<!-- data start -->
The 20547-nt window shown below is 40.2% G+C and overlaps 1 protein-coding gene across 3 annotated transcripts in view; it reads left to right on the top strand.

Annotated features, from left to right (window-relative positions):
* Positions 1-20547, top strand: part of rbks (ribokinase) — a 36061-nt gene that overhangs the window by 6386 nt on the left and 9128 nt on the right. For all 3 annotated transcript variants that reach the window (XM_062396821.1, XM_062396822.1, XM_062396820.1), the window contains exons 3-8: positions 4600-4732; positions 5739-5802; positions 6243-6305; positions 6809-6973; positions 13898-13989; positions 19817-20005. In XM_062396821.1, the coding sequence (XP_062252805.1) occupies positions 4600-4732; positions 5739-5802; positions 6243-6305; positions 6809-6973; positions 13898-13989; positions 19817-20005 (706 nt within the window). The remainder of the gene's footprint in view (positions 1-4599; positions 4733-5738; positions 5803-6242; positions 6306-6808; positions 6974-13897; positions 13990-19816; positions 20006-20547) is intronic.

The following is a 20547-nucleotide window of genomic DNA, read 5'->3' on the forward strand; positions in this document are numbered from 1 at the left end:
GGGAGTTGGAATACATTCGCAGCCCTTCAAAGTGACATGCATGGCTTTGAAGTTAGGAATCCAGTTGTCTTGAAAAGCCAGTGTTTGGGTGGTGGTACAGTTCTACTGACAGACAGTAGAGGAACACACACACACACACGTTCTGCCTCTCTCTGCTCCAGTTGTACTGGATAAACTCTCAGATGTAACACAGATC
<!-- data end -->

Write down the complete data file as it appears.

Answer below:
The 20547-nt window shown below is 40.2% G+C and overlaps 1 protein-coding gene across 3 annotated transcripts in view; it reads left to right on the top strand.

Annotated features, from left to right (window-relative positions):
* Positions 1-20547, top strand: part of rbks (ribokinase) — a 36061-nt gene that overhangs the window by 6386 nt on the left and 9128 nt on the right. For all 3 annotated transcript variants that reach the window (XM_062396821.1, XM_062396822.1, XM_062396820.1), the window contains exons 3-8: positions 4600-4732; positions 5739-5802; positions 6243-6305; positions 6809-6973; positions 13898-13989; positions 19817-20005. In XM_062396821.1, the coding sequence (XP_062252805.1) occupies positions 4600-4732; positions 5739-5802; positions 6243-6305; positions 6809-6973; positions 13898-13989; positions 19817-20005 (706 nt within the window). The remainder of the gene's footprint in view (positions 1-4599; positions 4733-5738; positions 5803-6242; positions 6306-6808; positions 6974-13897; positions 13990-19816; positions 20006-20547) is intronic.

The following is a 20547-nucleotide window of genomic DNA, read 5'->3' on the forward strand; positions in this document are numbered from 1 at the left end:
GGGAGTTGGAATACATTCGCAGCCCTTCAAAGTGACATGCATGGCTTTGAAGTTAGGAATCCAGTTGTCTTGAAAAGCCAGTGTTTGGGTGGTGGTACAGTTCTACTGACAGACAGTAGAGGAACACACACACACACACGTTCTGCCTCTCTCTGCTCCAGTTGTACTGGATAAACTCTCAGATGTAACACAGATC